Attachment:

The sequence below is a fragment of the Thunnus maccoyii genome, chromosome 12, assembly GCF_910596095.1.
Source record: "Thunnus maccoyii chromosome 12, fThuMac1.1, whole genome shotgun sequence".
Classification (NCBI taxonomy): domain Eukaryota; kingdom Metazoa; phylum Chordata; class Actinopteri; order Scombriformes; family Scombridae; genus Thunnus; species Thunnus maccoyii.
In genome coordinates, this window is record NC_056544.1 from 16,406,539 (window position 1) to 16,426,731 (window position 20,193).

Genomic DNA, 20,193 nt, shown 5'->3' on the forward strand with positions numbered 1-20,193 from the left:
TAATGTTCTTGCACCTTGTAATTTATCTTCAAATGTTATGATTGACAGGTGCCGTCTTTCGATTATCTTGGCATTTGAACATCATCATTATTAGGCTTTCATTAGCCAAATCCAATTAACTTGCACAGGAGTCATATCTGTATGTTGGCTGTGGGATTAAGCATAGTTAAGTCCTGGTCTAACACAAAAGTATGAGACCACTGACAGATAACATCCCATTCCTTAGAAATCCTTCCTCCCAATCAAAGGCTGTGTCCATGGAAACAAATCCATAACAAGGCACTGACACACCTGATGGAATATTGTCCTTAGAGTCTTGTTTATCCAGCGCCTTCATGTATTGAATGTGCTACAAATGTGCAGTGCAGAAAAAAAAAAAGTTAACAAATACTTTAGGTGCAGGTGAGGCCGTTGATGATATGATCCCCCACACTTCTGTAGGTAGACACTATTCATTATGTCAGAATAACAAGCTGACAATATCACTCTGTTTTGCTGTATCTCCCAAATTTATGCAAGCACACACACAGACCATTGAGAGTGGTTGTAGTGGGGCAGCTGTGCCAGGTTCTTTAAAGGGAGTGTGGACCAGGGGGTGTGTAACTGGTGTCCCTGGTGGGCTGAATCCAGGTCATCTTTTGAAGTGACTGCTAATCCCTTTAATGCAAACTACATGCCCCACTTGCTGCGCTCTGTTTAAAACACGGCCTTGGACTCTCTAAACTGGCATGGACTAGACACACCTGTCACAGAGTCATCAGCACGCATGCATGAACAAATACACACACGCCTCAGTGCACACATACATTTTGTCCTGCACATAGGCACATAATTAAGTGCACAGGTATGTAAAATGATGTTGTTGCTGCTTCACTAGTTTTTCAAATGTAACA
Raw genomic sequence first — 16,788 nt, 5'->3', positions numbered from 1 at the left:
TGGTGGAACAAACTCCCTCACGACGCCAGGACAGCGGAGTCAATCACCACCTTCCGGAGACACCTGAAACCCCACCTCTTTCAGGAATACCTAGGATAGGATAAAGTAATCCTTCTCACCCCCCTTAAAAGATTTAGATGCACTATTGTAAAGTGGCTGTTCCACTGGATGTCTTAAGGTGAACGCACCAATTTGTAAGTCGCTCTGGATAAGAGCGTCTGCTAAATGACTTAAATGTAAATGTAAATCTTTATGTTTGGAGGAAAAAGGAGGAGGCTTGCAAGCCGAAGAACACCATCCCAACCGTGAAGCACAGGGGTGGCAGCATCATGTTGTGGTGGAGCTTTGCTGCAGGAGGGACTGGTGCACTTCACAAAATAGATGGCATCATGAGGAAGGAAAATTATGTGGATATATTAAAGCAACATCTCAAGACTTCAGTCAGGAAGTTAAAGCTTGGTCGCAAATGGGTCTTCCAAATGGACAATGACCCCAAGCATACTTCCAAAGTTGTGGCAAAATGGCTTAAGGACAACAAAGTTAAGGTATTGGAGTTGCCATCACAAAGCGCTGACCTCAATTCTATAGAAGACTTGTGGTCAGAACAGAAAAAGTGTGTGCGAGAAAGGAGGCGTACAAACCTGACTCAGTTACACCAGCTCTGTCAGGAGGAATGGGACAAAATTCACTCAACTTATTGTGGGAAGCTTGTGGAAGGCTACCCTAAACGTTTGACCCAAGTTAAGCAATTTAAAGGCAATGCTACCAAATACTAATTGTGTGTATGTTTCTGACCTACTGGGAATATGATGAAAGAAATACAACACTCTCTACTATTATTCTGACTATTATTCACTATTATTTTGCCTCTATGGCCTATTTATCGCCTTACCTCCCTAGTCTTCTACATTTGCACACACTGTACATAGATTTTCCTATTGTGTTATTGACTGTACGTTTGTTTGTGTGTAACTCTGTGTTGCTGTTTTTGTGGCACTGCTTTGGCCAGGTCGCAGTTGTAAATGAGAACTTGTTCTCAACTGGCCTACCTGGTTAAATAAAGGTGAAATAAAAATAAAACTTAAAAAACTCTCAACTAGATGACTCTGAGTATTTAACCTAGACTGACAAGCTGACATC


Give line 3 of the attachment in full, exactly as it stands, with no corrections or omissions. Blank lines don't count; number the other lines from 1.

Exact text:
Classification (NCBI taxonomy): domain Eukaryota; kingdom Metazoa; phylum Chordata; class Actinopteri; order Scombriformes; family Scombridae; genus Thunnus; species Thunnus maccoyii.